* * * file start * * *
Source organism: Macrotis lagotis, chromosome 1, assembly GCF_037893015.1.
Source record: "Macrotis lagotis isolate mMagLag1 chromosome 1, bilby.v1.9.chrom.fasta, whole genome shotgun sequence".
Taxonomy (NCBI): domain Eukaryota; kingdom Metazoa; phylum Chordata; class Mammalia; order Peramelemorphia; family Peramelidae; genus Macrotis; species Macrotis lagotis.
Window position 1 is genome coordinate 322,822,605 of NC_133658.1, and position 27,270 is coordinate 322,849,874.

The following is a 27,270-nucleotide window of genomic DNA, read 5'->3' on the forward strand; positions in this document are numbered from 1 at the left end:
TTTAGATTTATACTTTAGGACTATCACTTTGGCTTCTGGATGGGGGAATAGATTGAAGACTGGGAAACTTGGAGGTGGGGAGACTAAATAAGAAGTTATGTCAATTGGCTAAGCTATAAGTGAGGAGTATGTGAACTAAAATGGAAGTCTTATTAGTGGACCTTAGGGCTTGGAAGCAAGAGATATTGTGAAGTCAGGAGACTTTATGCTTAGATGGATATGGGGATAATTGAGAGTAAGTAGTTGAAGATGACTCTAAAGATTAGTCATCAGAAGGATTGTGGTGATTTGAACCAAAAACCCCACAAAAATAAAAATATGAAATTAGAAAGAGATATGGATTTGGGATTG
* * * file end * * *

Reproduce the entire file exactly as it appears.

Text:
Source organism: Macrotis lagotis, chromosome 1, assembly GCF_037893015.1.
Source record: "Macrotis lagotis isolate mMagLag1 chromosome 1, bilby.v1.9.chrom.fasta, whole genome shotgun sequence".
Taxonomy (NCBI): domain Eukaryota; kingdom Metazoa; phylum Chordata; class Mammalia; order Peramelemorphia; family Peramelidae; genus Macrotis; species Macrotis lagotis.
Window position 1 is genome coordinate 322,822,605 of NC_133658.1, and position 27,270 is coordinate 322,849,874.

The following is a 27,270-nucleotide window of genomic DNA, read 5'->3' on the forward strand; positions in this document are numbered from 1 at the left end:
TTTAGATTTATACTTTAGGACTATCACTTTGGCTTCTGGATGGGGGAATAGATTGAAGACTGGGAAACTTGGAGGTGGGGAGACTAAATAAGAAGTTATGTCAATTGGCTAAGCTATAAGTGAGGAGTATGTGAACTAAAATGGAAGTCTTATTAGTGGACCTTAGGGCTTGGAAGCAAGAGATATTGTGAAGTCAGGAGACTTTATGCTTAGATGGATATGGGGATAATTGAGAGTAAGTAGTTGAAGATGACTCTAAAGATTAGTCATCAGAAGGATTGTGGTGATTTGAACCAAAAACCCCACAAAAATAAAAATATGAAATTAGAAAGAGATATGGATTTGGGATTG